Might I suggest 10 ways we can fight sex-trafficking:
A call for greater acceptance of gays and lesbians has put African and Western churches on a collision course, as some African clerics liken mounting criticism from the U.S. and Europe to a new wave of colonization by the West.
“Homosexuality is equivalent to colonialism and slavery,” said one participant.
“We feel it’s like a weapon of mass destruction,” said another.
“It is not biblical and cannot bring blessing to Christians,” said a third.
Gitonga, a powerful East African Pentecostal church official, is among a group of Kenyan leaders who have launched “Zuia Sodom Kabisa,” Kiswahili for “Stop Sodom Completely.” The campaign seeks 1 million signatures to petition legislation to criminalize homosexual acts in Kenya.
There are so many people that have gone before me, people that have sacrificed their lives in pursuit of justice and equality. Because of this, I feel a deep sense of commitment to honor them by standing for some of the same things that they did. I am in complete awe of two things that connect deeply for me. The first is the cross and how Jesus gave his life for us all. The second is my ancestors who somehow understood Jesus’ sacrifice and passed it onto me through intense persecution.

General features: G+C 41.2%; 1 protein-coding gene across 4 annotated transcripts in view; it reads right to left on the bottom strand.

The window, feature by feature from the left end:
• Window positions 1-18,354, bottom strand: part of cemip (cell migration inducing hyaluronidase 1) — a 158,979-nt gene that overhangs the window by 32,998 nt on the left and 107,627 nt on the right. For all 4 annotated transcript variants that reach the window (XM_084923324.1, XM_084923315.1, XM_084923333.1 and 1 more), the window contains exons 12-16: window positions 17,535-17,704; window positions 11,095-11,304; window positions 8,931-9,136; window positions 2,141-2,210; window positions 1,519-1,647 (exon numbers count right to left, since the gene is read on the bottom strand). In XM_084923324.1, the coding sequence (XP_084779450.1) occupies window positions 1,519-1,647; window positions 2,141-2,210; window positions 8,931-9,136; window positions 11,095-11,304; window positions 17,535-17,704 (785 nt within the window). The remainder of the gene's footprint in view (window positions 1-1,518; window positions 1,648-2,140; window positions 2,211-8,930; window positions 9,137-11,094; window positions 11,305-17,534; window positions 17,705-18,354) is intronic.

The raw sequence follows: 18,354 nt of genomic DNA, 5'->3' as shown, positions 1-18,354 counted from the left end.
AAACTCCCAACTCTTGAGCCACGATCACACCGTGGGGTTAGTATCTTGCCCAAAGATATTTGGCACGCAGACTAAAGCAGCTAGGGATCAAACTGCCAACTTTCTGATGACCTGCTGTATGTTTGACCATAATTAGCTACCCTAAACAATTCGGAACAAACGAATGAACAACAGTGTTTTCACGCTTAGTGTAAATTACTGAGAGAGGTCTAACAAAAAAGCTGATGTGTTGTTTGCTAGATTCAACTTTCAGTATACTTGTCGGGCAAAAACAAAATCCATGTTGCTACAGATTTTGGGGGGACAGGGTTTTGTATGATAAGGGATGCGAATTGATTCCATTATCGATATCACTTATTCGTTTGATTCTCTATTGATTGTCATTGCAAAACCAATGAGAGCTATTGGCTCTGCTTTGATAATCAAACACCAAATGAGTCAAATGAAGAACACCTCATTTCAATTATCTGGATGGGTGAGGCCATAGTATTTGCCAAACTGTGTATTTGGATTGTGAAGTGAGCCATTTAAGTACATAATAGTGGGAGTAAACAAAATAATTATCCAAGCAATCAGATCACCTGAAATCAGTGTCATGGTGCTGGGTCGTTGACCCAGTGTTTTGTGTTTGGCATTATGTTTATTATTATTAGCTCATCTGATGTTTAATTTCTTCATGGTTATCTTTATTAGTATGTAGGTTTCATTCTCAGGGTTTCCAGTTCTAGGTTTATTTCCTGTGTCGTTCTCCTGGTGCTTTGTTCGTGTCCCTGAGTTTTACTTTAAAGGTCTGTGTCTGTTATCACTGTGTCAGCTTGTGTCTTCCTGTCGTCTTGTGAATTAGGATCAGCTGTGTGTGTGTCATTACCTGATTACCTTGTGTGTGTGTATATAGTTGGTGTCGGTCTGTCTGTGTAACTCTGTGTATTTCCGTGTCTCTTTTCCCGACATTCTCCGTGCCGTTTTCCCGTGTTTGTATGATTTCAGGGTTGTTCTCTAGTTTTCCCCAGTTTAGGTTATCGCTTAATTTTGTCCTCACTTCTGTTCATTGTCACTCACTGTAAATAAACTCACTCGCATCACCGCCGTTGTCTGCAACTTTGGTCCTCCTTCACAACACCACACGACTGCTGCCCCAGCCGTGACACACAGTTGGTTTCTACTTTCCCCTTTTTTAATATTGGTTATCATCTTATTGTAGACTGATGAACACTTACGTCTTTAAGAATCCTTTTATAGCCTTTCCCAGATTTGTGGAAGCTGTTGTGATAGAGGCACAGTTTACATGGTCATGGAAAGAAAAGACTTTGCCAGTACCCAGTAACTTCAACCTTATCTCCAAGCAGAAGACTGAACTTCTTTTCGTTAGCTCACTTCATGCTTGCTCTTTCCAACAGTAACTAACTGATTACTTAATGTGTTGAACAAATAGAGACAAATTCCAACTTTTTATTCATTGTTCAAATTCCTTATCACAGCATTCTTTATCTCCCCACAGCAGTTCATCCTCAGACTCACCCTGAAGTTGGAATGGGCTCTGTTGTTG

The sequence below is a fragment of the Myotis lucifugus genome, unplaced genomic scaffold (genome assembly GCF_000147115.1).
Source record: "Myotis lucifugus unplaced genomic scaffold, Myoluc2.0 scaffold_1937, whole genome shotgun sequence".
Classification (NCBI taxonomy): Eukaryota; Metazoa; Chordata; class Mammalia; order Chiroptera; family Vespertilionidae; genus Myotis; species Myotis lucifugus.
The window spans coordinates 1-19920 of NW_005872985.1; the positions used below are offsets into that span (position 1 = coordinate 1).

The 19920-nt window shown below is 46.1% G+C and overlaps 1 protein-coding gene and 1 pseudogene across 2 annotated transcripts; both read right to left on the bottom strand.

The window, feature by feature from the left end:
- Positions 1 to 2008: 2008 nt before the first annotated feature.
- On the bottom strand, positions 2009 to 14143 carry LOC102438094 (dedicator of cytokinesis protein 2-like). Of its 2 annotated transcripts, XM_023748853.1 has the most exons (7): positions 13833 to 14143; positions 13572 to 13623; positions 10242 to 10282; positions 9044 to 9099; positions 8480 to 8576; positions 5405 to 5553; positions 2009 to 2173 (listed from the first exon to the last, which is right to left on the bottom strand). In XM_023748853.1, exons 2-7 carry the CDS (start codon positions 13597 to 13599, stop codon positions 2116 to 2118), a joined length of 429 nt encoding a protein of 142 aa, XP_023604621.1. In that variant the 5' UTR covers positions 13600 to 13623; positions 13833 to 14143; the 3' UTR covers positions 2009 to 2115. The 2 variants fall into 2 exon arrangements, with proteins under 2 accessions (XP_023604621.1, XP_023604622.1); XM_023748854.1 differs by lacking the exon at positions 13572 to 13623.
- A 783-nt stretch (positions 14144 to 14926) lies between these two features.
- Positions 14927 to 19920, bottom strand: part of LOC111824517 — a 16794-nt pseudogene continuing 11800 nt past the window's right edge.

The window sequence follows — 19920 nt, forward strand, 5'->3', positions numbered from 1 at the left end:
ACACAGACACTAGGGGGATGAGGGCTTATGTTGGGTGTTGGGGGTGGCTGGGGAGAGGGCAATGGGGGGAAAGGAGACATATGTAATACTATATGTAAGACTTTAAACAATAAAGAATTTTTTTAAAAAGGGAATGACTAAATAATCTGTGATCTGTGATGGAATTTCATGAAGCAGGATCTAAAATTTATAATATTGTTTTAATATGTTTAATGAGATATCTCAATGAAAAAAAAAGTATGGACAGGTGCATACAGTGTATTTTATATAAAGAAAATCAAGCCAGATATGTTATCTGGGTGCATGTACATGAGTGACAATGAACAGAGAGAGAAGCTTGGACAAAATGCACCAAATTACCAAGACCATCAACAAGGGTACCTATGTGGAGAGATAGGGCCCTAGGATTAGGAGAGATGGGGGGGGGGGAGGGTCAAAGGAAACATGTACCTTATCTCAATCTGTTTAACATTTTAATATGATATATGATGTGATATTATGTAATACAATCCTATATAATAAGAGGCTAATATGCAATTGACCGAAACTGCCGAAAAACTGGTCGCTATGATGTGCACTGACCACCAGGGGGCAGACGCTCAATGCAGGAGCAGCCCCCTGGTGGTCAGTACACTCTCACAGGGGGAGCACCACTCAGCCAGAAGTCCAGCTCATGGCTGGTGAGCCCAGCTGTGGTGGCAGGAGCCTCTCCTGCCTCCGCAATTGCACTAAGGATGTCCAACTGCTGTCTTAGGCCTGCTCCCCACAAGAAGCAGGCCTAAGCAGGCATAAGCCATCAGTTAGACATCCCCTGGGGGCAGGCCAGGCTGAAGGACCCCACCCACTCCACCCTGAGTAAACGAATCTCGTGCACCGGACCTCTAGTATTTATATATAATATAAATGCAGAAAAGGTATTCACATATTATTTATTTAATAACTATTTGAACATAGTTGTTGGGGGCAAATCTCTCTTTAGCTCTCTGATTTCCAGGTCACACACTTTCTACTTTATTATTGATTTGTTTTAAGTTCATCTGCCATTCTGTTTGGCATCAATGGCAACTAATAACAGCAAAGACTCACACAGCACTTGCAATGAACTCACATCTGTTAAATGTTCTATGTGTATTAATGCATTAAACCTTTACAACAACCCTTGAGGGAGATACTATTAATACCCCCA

I can’t say that I know persecution like my parents, grandparents, and great-grandparents knew. I have been back to southern Alabama many times for family reunions and visited slave graveyards where relatives are buried. This compels me to be and do more with my life. I can’t say I understand why Jesus would choose to become human, walk this earth as a human being, and then die at the hands of his own creations to save those who were crucifying him. However, I do know it pushes me to be and do more with my life. I feel like I would let them down somehow if I didn’t take responsibility for addressing injustice with my life.
My life is not my own. I am the product of sacrifice. I am here because of those who saw beyond themselves and thought personal sacrifice was worth giving up to allow justice to take hold. I am here because Jesus modeled something completely illogical on the cross and then some of my ancestors took that example seriously and repeated it. I have no real right to the life I live. My only recourse is to continue the tradition handed to me in the same way.